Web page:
Our Sweet Spot Redemptions
To me the key to travel hacking is to acquire points that you will actually use. In our case, we have a few redemptions that we enjoy. Here they are:
- Brunswick, GA * We regularly stay here for only 15k points during our beach trips to Jekyll Island and St. Simons Island. It has an indoor pool and is located near a great buffet.
- Jacksonville, FL * This hotel recently changed from a Radisson Inn to a Country Inn & Suites. It’s a good option to access some Florida beaches for only 15k points. There are also two other 15k point hotels in the Jacksonville area.
- Atlanta, GA * This location is convenient for anyone flying out of the Atlanta airport. Be aware that the surrounding area is a little sketchy, but the hotel itself is fine. This room can be yours for only 9k points!
- Columbus, GA * We used this hotel when we went to a wedding in the area. We got the rooms for only 15k points.
In 2016 my wife and I went a little crazy with our Club Carlson Visa cards. First, we decided to spend $10,000 on each of our cards; we have four of these cards in total. This helped us to generate 200,000 points and to earn four bonus nights at a total cost of $721.20 ($360.60 *2, see #2 below). At our most frequent redemption rate, we should be able to get at least 28 nights from our 2016 spending. (I don’t plan on doing this every year because it certainly wasn’t free.) We plan on using our four bonus nights at a higher-end hotel that we would normally consider too expensive. For example, we might use our bonus nights to visit St. Augustine, a destination that usually requires 38k point per night.
Well, what do you think? Did I just waste $721 bucks, or am I stealing Country Inn & Suites blind? If you have better travel hacks, please share them with us.
#1 What Is Manufactured Spending?
Manufactured spending is the travel hacker equivalent of selling your body for money…it feels dirty even after doing it for years. There are many ways to manufacture spending, but mine is pretty simple:
#1: Buy $500 Visa Vanilla gift card at pharmacy with credit card –>
#2: Buy $500 money order at grocery store with Visa Vanilla gift card –>
#3: Fill out money order and deposit it to online travel hacking checking account –>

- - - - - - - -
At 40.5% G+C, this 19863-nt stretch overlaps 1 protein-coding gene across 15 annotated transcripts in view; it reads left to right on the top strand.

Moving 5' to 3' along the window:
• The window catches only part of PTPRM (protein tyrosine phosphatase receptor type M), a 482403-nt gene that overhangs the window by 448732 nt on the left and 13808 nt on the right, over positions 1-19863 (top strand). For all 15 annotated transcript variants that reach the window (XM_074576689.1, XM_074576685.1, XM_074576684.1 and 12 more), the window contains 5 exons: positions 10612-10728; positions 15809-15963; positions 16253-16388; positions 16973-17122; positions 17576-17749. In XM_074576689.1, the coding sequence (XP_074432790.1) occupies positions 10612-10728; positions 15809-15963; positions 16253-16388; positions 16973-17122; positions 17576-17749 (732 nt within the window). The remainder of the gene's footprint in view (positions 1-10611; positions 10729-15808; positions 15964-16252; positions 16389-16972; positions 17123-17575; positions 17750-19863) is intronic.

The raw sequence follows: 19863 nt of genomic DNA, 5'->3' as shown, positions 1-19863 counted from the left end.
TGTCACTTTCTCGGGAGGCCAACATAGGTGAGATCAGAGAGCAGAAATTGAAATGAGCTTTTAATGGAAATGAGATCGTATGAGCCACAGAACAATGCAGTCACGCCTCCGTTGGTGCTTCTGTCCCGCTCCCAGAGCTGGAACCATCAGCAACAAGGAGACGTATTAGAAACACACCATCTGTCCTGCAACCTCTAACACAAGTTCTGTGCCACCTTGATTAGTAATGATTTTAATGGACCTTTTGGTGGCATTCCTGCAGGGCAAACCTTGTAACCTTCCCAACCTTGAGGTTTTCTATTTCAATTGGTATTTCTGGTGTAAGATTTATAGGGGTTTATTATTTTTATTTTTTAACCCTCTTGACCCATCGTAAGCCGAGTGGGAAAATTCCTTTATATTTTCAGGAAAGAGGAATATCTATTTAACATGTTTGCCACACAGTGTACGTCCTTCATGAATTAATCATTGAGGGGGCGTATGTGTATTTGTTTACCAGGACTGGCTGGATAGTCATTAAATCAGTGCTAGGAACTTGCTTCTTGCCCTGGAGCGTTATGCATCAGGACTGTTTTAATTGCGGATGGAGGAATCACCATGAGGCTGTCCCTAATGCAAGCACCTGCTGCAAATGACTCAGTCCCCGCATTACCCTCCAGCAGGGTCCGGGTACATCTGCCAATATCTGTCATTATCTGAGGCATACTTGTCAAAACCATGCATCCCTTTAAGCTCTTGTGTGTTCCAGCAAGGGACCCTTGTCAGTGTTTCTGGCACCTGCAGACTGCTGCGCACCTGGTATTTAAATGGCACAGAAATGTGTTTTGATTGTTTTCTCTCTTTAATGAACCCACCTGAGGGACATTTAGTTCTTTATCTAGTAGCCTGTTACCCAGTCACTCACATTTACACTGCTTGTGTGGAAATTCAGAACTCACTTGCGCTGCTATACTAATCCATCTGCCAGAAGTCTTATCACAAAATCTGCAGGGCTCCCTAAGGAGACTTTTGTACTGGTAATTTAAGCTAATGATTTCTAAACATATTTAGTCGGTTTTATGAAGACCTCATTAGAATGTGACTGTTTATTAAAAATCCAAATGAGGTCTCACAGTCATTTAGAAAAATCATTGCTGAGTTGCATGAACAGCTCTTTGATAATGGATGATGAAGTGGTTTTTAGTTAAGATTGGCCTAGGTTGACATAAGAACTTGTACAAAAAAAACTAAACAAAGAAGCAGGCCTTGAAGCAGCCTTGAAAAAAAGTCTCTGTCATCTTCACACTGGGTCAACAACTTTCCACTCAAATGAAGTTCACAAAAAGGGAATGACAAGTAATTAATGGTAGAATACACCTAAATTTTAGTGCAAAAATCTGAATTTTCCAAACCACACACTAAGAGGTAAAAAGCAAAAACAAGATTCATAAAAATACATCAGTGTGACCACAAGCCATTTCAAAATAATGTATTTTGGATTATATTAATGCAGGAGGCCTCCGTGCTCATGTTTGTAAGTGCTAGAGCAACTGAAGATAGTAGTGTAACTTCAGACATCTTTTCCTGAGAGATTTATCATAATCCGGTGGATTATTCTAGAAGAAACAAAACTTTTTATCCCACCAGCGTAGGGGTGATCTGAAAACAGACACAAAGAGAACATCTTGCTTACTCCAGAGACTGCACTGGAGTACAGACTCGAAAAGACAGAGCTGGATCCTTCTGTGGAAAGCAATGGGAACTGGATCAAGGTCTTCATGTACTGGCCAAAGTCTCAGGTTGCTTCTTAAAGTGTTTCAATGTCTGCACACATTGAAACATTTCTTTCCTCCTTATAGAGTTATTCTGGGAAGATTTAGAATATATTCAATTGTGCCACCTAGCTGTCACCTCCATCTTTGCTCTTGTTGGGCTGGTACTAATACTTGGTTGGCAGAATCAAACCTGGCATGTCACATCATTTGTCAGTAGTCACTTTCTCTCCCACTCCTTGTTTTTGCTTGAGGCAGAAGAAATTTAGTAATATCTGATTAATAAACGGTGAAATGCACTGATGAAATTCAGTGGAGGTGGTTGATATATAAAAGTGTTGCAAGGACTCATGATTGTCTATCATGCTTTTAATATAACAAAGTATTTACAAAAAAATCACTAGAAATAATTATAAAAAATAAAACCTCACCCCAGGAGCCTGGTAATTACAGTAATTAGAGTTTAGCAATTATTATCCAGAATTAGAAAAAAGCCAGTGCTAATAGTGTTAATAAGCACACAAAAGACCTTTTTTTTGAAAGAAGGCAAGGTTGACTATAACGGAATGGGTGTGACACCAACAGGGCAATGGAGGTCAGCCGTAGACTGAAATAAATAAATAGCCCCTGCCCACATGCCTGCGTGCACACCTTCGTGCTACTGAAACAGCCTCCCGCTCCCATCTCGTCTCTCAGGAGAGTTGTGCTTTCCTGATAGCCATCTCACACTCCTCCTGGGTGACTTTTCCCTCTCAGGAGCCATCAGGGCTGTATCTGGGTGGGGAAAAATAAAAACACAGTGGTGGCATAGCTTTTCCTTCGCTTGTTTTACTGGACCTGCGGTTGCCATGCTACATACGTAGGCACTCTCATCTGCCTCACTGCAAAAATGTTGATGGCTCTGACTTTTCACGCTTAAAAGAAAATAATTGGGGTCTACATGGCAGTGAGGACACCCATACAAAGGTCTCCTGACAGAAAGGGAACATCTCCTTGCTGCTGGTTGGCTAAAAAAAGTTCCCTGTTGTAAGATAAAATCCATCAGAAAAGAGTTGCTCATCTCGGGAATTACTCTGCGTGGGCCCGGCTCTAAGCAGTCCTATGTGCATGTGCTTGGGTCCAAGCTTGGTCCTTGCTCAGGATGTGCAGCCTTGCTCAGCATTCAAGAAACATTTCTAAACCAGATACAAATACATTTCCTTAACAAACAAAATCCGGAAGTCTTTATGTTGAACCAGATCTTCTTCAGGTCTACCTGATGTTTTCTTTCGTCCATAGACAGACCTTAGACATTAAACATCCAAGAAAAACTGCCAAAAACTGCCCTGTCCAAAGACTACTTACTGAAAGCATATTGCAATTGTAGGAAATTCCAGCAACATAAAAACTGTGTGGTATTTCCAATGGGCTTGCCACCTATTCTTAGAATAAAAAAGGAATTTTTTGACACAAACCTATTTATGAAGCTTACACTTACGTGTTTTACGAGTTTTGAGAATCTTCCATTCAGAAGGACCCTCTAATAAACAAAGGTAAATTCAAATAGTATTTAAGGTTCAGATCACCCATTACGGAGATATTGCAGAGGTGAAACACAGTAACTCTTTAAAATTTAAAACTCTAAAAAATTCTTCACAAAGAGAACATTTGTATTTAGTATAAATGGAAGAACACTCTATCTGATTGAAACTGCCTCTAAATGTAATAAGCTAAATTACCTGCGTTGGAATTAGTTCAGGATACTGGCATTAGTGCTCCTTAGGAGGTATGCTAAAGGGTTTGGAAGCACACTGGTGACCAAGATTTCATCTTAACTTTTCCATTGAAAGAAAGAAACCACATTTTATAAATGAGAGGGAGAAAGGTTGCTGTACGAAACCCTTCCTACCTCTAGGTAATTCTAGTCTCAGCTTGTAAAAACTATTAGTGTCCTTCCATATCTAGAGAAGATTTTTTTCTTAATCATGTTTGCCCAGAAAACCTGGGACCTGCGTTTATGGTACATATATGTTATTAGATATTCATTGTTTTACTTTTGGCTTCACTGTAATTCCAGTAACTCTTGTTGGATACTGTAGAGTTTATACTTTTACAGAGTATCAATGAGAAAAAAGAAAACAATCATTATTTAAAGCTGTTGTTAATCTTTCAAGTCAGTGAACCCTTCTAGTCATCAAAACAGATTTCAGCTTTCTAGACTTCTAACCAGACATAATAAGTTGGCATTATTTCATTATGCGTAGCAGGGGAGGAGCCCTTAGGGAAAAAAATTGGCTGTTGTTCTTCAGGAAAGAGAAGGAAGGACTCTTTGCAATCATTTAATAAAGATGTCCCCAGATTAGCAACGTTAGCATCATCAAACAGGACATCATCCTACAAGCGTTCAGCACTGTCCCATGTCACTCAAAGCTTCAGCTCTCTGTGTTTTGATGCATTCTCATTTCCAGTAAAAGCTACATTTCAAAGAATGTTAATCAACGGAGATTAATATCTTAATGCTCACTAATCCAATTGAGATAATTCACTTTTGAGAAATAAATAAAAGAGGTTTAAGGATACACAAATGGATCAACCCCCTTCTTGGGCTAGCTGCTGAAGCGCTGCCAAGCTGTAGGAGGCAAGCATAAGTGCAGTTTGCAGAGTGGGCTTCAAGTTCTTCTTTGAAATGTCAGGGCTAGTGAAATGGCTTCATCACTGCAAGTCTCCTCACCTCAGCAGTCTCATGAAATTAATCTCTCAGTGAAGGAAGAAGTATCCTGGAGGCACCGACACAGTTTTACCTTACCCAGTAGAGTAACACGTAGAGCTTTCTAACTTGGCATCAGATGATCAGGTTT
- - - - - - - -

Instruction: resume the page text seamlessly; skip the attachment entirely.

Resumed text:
#4: Use bill pay feature in travel hacking checking account to pay credit card bill.
You may have noticed that I didn’t specify which pharmacy or grocery store I frequent to manufacture my spends. First, I don’t want to shine too much light on the businesses that allow me to “work my magic.” After all I’ve got points to accrue, so I can’t ruin my “sure thing.” Second, wherever you live you are certain to have different stores with varying requirements. You’ll just have to visit a few pharmacies and grocery stores and craft your own manufactured spending plan. I’m certain that you’ll figure something out. As soon as you do, work it!
Before you go wild with your manufactured spending, keep two thoughts in minds. First, according to the travel hacking pros, you should never work a spend through your regular checking account. Why? Because any irregularities in your checking account, real or perceived, could lead to the freezing or closing of the account. You wouldn’t want to be locked out of your normal checking account, right? Second, you shouldn’t do too much manufactured spending because it might be interpreted as “structuring” by the IRS. We’re travel hackers here, not money launderers.
#2 How Much Does Manufactured Spending Cost?
My manufactured spending technique requires two costs. First, I have to pay $4.95 to purchase a Visa Vanilla gift card. Second, I have to spend 69¢ to buy a money order. That results in a total cost of $5.64 per $504.95 spent (cost of gift card is included in the spend). To hit a credit card spending requirement of $2,500 I would buy five gift cards over the course of a few days. My total cost to manufacture the spend would be: 5 * 5.64 = $28.20. A manufactured spend of $10,000 would cost: 20 * $5.64 = $112.80
|Health Savings Account: We use Elements Financial to access commission-free, low-cost Vanguard ETFs at TD Ameritrade.